Region: Europe >> Spain
Travel time: 2009, October 12th to October 15th
Picture Gallery: Link
My journey to Spain marked the beginning of a new era: Couchsurfing. I joined the community two weeks before my trip to Barcelona and Mallorca in October 2009 and got addicted to it ever since. This post will not only cover my experiences in Spain, but also give some general insights into Couchsurfing.
I was very glad to be jetting off to the south, as it was a very rainy period of the year in Frankfurt and the weather forecast for Barcelona looked much better. Prior to the trip, I got in touch with a few couchsurfers and asked them if I could crash in for a couple of nights. As my profile was brand new and I only had 2 references, it was not easy to find a proper place. But in the end I found a host: Mabel from Peru. She just moved to Barcelona to start her studies and I was her first guest – perfect timing! 🙂I believe empty profiles can sometimes deter potential hosts as they would prefer to host someone who has already received positive feedback. I personally do not follow this procedure and as long as the surfer seems to be a nice human being, I’ll give them a chance to start their couchsurfer career, even if they don’t have any references at the time. At the end of the day, everyone has to start from scratch.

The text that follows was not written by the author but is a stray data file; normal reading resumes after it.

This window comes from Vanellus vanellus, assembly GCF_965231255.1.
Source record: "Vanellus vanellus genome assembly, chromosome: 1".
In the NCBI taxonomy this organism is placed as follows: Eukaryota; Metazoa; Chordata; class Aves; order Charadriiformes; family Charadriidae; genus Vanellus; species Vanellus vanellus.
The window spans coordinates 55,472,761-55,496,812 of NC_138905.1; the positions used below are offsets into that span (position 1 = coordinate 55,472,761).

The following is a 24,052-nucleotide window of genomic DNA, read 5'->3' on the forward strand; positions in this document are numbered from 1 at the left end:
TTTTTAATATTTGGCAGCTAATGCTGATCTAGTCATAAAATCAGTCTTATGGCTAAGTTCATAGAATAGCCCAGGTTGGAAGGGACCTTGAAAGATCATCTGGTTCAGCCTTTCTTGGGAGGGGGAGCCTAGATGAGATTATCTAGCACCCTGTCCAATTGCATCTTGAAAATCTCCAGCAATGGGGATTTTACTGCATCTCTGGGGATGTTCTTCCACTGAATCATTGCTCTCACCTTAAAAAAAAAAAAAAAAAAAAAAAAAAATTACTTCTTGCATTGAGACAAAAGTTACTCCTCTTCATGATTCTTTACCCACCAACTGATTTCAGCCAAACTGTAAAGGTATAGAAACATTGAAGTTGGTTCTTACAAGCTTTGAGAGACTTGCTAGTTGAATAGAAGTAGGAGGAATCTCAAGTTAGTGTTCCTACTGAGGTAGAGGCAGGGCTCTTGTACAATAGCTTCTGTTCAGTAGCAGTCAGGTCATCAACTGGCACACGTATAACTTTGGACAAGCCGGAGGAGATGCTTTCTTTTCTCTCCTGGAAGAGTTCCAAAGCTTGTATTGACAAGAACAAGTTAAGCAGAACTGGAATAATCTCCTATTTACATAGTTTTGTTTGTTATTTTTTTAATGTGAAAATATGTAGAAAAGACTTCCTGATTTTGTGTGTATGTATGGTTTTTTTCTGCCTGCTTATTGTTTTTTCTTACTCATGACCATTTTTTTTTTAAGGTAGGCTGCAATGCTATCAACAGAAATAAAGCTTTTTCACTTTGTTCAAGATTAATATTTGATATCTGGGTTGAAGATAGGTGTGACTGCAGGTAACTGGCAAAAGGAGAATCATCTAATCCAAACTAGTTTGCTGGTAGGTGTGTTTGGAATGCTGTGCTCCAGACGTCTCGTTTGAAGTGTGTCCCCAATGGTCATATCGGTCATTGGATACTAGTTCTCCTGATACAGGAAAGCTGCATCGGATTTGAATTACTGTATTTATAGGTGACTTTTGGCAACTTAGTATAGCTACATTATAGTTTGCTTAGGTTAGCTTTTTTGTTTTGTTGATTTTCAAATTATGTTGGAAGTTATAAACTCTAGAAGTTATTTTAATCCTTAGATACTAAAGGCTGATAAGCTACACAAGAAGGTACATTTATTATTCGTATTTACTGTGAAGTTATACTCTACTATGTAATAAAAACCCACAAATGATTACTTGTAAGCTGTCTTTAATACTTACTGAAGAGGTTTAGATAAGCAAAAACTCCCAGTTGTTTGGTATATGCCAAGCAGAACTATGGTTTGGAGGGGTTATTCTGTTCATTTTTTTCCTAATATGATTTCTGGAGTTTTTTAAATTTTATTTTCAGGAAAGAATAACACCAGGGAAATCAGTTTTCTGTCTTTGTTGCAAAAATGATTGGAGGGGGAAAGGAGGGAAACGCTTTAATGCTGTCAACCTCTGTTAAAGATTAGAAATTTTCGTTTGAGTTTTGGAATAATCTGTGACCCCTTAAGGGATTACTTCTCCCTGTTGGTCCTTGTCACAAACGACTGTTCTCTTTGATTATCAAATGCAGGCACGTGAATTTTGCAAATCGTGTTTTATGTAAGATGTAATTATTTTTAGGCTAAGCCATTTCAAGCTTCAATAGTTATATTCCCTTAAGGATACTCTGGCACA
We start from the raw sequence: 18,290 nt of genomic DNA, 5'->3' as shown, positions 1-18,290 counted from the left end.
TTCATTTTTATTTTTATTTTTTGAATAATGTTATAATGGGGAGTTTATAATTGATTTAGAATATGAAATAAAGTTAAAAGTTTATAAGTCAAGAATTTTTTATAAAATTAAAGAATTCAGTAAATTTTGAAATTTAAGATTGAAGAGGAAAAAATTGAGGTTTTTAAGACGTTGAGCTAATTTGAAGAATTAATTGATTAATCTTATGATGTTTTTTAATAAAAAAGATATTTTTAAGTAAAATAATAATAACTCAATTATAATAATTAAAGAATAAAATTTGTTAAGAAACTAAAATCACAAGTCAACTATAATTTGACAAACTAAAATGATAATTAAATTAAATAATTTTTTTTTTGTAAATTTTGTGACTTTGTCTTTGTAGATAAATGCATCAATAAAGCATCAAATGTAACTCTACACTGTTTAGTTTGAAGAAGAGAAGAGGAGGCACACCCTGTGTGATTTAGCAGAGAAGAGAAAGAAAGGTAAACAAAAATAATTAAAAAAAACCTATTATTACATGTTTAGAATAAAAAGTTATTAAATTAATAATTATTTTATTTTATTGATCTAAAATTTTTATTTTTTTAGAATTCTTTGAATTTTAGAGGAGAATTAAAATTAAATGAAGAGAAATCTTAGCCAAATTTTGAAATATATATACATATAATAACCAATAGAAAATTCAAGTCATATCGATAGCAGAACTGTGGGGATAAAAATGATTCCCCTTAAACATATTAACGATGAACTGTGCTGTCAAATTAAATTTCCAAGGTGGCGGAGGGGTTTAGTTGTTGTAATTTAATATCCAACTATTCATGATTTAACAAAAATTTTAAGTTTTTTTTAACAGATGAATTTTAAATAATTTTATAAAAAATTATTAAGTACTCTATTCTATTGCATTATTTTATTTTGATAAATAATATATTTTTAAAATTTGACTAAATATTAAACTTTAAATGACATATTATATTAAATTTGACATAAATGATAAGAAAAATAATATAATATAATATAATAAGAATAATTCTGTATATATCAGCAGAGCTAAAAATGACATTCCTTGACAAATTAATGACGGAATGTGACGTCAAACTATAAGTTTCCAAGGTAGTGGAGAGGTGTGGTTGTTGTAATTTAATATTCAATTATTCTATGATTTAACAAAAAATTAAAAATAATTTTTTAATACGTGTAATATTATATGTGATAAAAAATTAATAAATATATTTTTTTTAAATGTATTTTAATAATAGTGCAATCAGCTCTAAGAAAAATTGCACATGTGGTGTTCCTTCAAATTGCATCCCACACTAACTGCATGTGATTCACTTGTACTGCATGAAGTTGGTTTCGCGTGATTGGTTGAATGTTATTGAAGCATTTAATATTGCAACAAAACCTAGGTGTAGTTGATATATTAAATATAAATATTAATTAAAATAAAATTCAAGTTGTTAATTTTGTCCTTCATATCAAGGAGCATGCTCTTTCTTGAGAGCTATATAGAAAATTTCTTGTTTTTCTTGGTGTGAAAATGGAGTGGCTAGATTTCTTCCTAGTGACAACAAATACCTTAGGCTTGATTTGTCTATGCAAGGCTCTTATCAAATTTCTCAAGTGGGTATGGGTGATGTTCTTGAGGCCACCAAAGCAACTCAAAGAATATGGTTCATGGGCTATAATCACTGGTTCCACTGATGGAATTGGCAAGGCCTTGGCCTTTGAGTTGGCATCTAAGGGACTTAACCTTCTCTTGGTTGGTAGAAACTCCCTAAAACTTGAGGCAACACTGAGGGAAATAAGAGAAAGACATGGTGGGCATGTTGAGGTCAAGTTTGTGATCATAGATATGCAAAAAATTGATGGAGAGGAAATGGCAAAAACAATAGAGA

Sitting, Waiting, Wishing..
I arrived pretty late at the Main train station in Barcelona without any plans, waiting for Mabel to pick me up. As the minutes passed by, I asked myself if it was right to visit a foreign city and meet up with someone you don’t even know? I couldn’t reach her on the number she provided and after 45 minutes of waiting, I started to formulate alternative plans… should I wait longer or start looking for a cheap hostel?
I decided to get going 15 minutes later and it was then when Mabel finally reached me. I was very relieved and we decided to meet up at a Metro station close to her place. Since it was not so far away, I decided to walk there, crossing the Arc de Triomf which apparently served as the location for a Couchsurfing meeting with a lot of young people dancing in the dark.
Eventually I met Mabel and we walked back to her place which she shared with a bunch of guys. I can still remember Mario very well, a nice guy who always had a smile on this face, even though he only understood about 10% of what I said 🙂 But aside from all the language barriers, you somehow manage to communicate with another person through reading their emotions and reactions.
We kept on talking deep into the night until it was finally time to sleep on my first couch at a stranger’s place – located in the kitchen! Even though it might not look that comfortable, I had a very good sleep that night!